Ron Wolf is the former American football general manager (GM) of the NFL's Green Bay Packers, and played a significant role in personnel operations with the Oakland and Los Angeles Raiders from 1966–1975, and again from 1978–1990. He joined Green Bay's front office in November 1991 from a personnel director's job with the New York Jets.
He was responsible for assembling the 1996 Green Bay Packers, a team that would defeat the Bill Parcells' coached New England Patriots in Super Bowl XXXI, giving Green Bay its first World Championshp since the 1960s. He first took part in building the successful Raider teams of the 1970s and early 1980s.
With the Raiders, he took part in drafting such notable players as Art Shell, Gene Upshaw, Ken Stabler, and Jack Tatum, all of whom would play for the Super Bowl XI Championship team in 1976, and later such players as Howie Long, Marcus Allen, and Matt Millen, all of the Super Bowl XVIII Championship team, the then-Los Angeles Raiders.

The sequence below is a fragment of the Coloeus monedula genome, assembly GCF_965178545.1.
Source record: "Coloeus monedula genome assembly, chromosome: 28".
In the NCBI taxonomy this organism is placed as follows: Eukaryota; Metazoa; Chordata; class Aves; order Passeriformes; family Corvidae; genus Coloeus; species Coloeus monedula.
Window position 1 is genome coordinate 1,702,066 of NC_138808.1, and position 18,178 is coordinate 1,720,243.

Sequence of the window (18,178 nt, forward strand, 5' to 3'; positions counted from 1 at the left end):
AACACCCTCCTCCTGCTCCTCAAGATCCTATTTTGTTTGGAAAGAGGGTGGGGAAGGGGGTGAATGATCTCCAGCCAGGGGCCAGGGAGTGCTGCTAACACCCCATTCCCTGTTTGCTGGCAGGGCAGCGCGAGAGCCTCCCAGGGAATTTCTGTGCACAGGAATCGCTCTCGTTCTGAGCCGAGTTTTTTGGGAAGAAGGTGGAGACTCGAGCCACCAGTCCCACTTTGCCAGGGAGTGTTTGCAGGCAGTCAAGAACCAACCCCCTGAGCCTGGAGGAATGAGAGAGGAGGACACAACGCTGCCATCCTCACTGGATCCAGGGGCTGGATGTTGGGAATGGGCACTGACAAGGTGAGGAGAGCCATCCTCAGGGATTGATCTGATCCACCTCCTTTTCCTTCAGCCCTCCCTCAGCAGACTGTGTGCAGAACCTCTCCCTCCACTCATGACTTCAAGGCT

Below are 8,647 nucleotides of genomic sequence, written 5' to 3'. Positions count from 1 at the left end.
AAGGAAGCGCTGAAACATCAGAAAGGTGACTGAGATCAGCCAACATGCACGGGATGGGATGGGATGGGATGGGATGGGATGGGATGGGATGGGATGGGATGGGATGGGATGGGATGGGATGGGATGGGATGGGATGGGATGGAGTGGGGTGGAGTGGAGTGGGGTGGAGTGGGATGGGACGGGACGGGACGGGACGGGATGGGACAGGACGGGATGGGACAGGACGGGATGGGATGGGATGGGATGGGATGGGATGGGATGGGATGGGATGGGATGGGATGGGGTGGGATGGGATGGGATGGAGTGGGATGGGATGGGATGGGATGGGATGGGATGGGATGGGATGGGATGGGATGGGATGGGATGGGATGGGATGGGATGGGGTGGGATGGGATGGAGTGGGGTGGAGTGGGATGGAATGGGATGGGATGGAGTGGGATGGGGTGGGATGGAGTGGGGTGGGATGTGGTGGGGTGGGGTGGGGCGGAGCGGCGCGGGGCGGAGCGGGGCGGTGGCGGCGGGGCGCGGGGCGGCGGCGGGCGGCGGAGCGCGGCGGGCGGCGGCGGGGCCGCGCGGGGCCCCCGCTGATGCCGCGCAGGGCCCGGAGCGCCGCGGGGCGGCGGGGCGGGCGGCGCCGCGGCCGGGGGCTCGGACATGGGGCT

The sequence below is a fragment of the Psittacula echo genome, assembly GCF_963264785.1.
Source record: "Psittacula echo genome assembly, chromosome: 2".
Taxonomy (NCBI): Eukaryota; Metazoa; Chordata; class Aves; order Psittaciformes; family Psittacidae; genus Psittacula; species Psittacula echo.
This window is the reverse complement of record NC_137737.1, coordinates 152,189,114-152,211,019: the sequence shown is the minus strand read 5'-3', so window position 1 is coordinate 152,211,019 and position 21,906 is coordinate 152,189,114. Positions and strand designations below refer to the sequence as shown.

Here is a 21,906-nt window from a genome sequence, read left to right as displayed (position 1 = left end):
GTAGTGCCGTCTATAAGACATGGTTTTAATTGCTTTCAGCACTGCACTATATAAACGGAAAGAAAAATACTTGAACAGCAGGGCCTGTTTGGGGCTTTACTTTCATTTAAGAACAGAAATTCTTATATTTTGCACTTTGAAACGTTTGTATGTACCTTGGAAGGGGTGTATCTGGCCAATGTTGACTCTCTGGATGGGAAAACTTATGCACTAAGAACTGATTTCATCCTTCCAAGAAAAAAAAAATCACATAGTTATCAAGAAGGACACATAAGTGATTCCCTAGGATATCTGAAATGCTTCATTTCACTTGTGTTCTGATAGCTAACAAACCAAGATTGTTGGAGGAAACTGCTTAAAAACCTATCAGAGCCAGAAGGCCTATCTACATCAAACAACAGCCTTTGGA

With the Green Bay Packers, he hired head coach Mike Holmgren and traded for then Atlanta Falcons backup quarterback Brett Favre. Wolf also signed free-agent Reggie White, bringing in a team leader and defensive superstar. This signing, in NFL free agency's first year, also made Green Bay a more desirable destination for future potential free agents.
Over his nine-year term as GM, the Packers compiled a 92-52 record, good for a .639 winning percentage, second in the NFL over that span to the San Francisco 49ers. The Packers won Super Bowl XXXI against the New England Patriots, lost in Super Bowl XXXII to the Denver Broncos, and made the playoffs six straight times. Wolf announced he would retire as Packers GM in February 2001. He stayed on through the April NFL draft and officially retired as Packers GM in June 2001. Afterwards the Packers head coach at that time, Mike Sherman, assumed his duties as GM.